I slept in my clothes last night, on the bare wooden floor of one of the houses the first boatload of people to be evacuated from the Carteret Islands are building for their families. It was a jet-black night in the small clearing hacked out amid the jungle, the dark broken only by our two candles and the lights of Fireflies jigging in the trees.
The disappearance of Lohachara beneath the waters of the Bay of Bengal created the world’s first environmental refugees. Dan McDougall reports on other islanders in the Sundarbans delta who have no escape from the rising ocean. Photography by Robin Hammond
One of the most memorable parts of Al Gore’s film 'An Inconvenient Truth' was the cartoon polar bear trying to climb on the last piece of sea-ice in the Arctic, failing, and despondently swimming off into the sunset. With scientists this week reporting that autumn Arctic sea-ice coverage reached a record low this year, Al Gore’s cartoon may not be as far-fetched as it seems.
Arctic sea ice is melting faster than climate models predicted and there is less sea ice in the Arctic now than at any time since records began, scientists from the US National Snow and Ice Data Centre (NSIDC) have discovered.
Russia last week planted a flag on the Arctic seabed while the Canadian Prime Minister announced $57 million plans to establish military control over a key future Arctic shipping route, in symbolic moves to seize previously inaccessible Arctic fossil fuel reserves.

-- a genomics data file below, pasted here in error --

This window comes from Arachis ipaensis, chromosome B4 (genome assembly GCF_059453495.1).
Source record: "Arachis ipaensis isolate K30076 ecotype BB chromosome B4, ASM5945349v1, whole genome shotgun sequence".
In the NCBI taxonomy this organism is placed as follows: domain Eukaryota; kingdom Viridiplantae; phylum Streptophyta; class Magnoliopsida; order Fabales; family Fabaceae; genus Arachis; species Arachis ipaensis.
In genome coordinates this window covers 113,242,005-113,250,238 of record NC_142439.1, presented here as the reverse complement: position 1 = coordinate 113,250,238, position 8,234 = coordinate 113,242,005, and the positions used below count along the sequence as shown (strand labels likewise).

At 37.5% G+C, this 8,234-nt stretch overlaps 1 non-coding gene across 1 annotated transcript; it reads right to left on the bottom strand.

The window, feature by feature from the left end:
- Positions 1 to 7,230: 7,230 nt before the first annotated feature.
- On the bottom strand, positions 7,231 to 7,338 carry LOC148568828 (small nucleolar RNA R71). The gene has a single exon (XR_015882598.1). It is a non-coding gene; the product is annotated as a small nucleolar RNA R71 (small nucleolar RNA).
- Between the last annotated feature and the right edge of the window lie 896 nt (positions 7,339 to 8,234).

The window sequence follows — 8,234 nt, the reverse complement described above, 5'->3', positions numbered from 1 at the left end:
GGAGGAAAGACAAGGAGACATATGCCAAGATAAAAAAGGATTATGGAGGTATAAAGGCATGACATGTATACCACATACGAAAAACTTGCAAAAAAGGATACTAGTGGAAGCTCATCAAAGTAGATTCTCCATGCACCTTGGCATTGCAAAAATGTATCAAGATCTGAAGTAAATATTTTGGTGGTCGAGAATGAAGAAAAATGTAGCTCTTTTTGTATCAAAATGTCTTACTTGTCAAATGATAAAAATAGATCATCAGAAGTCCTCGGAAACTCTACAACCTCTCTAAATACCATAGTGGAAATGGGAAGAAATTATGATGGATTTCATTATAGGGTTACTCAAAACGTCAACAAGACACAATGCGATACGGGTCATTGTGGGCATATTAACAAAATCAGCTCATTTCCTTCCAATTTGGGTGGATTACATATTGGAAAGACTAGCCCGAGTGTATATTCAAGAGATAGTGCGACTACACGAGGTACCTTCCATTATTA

The IPCC, a UN based organisation made up of over 1200 climate experts from 40 countries and the most respected global authority on Climate Change science, has said the rise in global temperatures could be as high as 6.4°C by 2100. The report also predicts sea level rises and increases in the frequency of hurricanes.
It takes no more than a gentle nudge to push a man over the edge of a cliff, but it is almost impossible to haul him back before he hits the ground. Given that we show no sign of putting a stop to global warming, Peter Bunyard takes a look at what the future might hold
This month a construction consortium will start pouring millions of tons of rock and cement into the Venice Lagoon – one of the Mediterranean’s most important wetlands. The consortium claims the dam project will ‘save’ the city from flooding. But the project failed its environmental impact assessment, threatens the ecology of the lagoon and – with global warming and rising sea-levels –may not even protect Venice anyway. Tony Zamparutti reports from Italy.